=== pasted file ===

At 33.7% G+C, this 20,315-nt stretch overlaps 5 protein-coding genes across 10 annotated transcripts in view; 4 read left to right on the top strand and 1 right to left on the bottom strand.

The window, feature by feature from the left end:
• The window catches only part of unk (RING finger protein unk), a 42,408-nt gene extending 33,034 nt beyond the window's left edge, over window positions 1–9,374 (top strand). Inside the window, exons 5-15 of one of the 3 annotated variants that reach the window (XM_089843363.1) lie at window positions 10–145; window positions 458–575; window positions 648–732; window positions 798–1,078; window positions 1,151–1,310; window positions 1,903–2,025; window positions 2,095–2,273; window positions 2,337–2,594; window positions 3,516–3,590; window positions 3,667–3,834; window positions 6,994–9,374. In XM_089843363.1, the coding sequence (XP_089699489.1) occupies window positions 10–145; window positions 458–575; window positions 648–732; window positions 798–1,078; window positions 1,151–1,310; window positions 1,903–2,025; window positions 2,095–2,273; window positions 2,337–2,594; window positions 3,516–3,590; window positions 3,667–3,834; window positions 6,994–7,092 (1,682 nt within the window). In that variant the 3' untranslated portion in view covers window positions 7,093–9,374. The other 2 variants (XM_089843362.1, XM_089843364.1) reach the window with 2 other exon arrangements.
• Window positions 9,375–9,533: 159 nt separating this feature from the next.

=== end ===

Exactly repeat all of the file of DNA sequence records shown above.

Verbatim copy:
At 33.7% G+C, this 20,315-nt stretch overlaps 5 protein-coding genes across 10 annotated transcripts in view; 4 read left to right on the top strand and 1 right to left on the bottom strand.

The window, feature by feature from the left end:
• The window catches only part of unk (RING finger protein unk), a 42,408-nt gene extending 33,034 nt beyond the window's left edge, over window positions 1–9,374 (top strand). Inside the window, exons 5-15 of one of the 3 annotated variants that reach the window (XM_089843363.1) lie at window positions 10–145; window positions 458–575; window positions 648–732; window positions 798–1,078; window positions 1,151–1,310; window positions 1,903–2,025; window positions 2,095–2,273; window positions 2,337–2,594; window positions 3,516–3,590; window positions 3,667–3,834; window positions 6,994–9,374. In XM_089843363.1, the coding sequence (XP_089699489.1) occupies window positions 10–145; window positions 458–575; window positions 648–732; window positions 798–1,078; window positions 1,151–1,310; window positions 1,903–2,025; window positions 2,095–2,273; window positions 2,337–2,594; window positions 3,516–3,590; window positions 3,667–3,834; window positions 6,994–7,092 (1,682 nt within the window). In that variant the 3' untranslated portion in view covers window positions 7,093–9,374. The other 2 variants (XM_089843362.1, XM_089843364.1) reach the window with 2 other exon arrangements.
• Window positions 9,375–9,533: 159 nt separating this feature from the next.